Some services apparently used by Wikipedia for mapping IPs to other resources. Great for business intelligence, tracking users, spammers, marketing research,…
We used them to test yahoo.com’s IP (220.127.116.11).
Replace any instances of 18.104.22.168 with the one you want to test.
This is a new Minerazzi.com miner, available at
This miner allows users to find web spam and anti-spam resources, including research papers and conferences on adversarial IR strategies. Users can search by topic, author, doi, or event.
We updated our Keywords Spam Detector,
and added new content that editors, writers, SEOs, and others might find useful. I’m reproducing below some of the new material added.
Recommendations for Writing Titles
- Search Engines
Search engines might process entire titles, but tend to display in their search results about less than 70 characters. So you may want to limit web page titles to about this mark, like between 60 to 65 characters.
- Academic Journals
Some editorial guidelines, like JAMA, limit the length of titles to 150 characters for reports of research and other major articles and 100 characters for Editorials, Viewpoints, Commentaries, and Letters. (JAMA, 2016).
- Words Usage in Titles
The average character length of a word in English, Spanish, and similar languages is about six. Thus on average a 60-character title amounts to about 10 words, regardless of if these are unique terms. This is just a reference mark as text estimates can be influenced by other variables. For instance, text averages can be topic-sensitive and influenced by their syntactic structure (Busch-Lauer, 2000).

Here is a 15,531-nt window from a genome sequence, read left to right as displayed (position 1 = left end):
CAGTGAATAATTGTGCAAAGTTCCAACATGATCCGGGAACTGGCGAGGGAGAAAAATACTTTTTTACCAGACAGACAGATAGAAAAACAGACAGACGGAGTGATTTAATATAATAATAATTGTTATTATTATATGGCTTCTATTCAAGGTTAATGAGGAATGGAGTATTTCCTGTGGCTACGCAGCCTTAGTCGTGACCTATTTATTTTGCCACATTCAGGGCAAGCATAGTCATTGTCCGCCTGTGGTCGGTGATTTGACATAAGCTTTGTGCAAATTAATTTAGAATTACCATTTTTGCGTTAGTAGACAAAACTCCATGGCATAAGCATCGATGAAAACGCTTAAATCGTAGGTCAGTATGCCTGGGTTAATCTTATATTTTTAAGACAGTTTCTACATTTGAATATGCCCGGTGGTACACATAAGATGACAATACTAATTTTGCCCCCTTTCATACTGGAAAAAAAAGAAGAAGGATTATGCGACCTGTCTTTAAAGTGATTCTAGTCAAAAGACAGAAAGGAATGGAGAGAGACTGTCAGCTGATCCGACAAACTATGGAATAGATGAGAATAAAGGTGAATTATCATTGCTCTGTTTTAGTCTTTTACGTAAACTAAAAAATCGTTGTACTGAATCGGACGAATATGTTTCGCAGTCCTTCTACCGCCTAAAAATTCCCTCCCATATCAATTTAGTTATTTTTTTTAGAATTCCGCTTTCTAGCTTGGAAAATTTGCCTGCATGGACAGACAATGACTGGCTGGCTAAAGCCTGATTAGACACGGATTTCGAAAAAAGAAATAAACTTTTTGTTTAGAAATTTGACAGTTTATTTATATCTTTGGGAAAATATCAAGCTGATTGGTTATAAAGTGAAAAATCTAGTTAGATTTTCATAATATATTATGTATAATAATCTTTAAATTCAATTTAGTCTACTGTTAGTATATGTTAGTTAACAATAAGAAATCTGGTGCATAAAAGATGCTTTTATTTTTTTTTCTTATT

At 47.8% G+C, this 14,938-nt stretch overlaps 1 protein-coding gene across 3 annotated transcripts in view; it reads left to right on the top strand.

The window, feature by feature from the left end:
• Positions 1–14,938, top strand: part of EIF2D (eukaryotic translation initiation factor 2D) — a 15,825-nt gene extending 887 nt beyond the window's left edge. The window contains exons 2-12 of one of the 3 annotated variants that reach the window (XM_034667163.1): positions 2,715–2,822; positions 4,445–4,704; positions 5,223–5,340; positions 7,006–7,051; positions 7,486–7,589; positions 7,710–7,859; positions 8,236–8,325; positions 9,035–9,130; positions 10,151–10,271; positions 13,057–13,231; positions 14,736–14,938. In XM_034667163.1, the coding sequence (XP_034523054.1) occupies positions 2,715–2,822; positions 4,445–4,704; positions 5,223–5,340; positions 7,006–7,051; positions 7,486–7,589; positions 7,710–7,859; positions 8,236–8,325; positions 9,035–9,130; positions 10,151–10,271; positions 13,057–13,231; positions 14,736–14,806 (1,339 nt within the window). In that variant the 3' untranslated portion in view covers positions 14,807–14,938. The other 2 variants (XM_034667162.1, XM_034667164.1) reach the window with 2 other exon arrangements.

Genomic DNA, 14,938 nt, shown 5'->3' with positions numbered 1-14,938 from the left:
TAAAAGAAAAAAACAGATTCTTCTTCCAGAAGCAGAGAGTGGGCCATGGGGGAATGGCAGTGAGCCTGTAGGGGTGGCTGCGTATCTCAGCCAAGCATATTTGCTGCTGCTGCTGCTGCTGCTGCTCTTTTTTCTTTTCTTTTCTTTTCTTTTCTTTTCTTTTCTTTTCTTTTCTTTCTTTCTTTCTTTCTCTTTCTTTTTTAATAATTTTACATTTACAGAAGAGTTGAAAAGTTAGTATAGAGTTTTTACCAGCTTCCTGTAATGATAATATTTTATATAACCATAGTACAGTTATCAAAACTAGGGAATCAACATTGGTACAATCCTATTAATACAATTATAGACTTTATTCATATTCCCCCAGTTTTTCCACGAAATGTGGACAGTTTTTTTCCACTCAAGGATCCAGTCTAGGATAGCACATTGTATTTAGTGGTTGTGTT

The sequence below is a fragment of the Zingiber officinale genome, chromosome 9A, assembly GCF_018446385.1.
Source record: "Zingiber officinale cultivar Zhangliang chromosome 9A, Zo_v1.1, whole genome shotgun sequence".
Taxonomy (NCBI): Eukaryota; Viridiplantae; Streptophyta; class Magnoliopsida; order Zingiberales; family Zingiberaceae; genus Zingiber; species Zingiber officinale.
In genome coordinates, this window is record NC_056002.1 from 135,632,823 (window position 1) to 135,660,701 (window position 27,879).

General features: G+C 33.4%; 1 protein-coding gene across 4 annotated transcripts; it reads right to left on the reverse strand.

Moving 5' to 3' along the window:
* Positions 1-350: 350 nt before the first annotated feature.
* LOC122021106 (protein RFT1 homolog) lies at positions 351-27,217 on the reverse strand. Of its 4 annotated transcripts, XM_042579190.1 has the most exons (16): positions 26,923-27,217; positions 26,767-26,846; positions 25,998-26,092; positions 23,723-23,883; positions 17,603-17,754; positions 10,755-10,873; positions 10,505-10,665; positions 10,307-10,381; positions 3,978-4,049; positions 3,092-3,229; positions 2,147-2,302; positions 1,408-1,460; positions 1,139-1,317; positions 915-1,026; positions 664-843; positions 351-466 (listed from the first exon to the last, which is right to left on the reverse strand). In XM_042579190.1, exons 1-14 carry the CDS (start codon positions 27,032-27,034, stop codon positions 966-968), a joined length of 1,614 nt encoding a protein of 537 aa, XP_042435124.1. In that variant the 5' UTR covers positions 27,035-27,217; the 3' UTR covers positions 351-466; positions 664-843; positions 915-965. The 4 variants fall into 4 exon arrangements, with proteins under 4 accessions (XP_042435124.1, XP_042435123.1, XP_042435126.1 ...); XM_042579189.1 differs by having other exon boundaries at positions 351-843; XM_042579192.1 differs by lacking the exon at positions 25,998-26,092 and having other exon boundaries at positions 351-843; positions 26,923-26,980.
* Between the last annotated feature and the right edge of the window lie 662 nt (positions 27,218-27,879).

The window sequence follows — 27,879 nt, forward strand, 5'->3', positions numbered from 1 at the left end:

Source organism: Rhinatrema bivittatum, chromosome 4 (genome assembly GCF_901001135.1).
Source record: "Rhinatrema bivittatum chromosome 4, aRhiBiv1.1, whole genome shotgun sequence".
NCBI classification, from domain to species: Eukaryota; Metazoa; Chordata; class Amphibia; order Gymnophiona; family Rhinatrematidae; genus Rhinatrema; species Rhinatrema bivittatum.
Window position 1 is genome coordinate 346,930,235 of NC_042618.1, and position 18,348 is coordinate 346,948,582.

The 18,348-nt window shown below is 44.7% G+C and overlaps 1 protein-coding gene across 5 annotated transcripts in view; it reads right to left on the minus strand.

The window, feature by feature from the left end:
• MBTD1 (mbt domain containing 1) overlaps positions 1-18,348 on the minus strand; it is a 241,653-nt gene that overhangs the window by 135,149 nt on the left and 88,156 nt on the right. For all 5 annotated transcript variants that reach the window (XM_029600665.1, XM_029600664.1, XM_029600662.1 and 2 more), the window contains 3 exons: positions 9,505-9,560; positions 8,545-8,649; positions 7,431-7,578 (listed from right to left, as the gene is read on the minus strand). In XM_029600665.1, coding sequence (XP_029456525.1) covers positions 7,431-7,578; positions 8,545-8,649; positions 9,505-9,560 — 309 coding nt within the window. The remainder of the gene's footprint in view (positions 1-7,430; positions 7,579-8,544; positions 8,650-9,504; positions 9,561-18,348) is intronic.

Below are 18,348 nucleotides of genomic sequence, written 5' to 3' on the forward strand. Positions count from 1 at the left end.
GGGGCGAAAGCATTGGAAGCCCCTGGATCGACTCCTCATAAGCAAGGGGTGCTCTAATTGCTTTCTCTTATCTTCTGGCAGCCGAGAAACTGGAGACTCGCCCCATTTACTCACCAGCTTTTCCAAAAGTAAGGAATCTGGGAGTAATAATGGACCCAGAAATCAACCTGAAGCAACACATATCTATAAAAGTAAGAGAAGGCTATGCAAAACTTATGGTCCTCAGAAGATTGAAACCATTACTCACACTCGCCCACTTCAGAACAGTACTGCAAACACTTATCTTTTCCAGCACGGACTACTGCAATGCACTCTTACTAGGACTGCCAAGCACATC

How short is too short?
- The length of a title is a relative concept. By current standards, a 60-character title, which amounts to about 10 words, is considered fair enough for search engines, very short for most academic journals, but too long for songs. Indeed. A recent study found that song titles with one or a few words are on the rise and preferred (Kopf, 2016). However, these types of titles are not informative enough for search engines and academic journals.
- Generally speaking, articles with short titles are more attractive to readers than those with longer titles because the latter are frequently perceived as complex, confusing, or boring. If readers don’t find attractive a title or cannot understand it, there is a little chance that they will read or cite its abstract or the full paper (Deng, 2015; Chawla, 2015).
- A 2015 study confirmed that academic papers with short titles receive more citations per paper, being more attractive to readers than articles with longer titles (Letchford, A., Moat, H. S., and Preis, T., 2015).
- A 2012 study found that short-titled articles have higher viewing and citation rates than those with longer titles. Similarly, articles with results-describing titles are cited more often than those with methods-describing titles (Paiva, Nogueira Lima, & Ribeiro Paiva, 2012). The same study found that titles containing a question mark, containing a reference to a specific geographical region, and that used a colon or a hyphen were associated with a lower number of citations.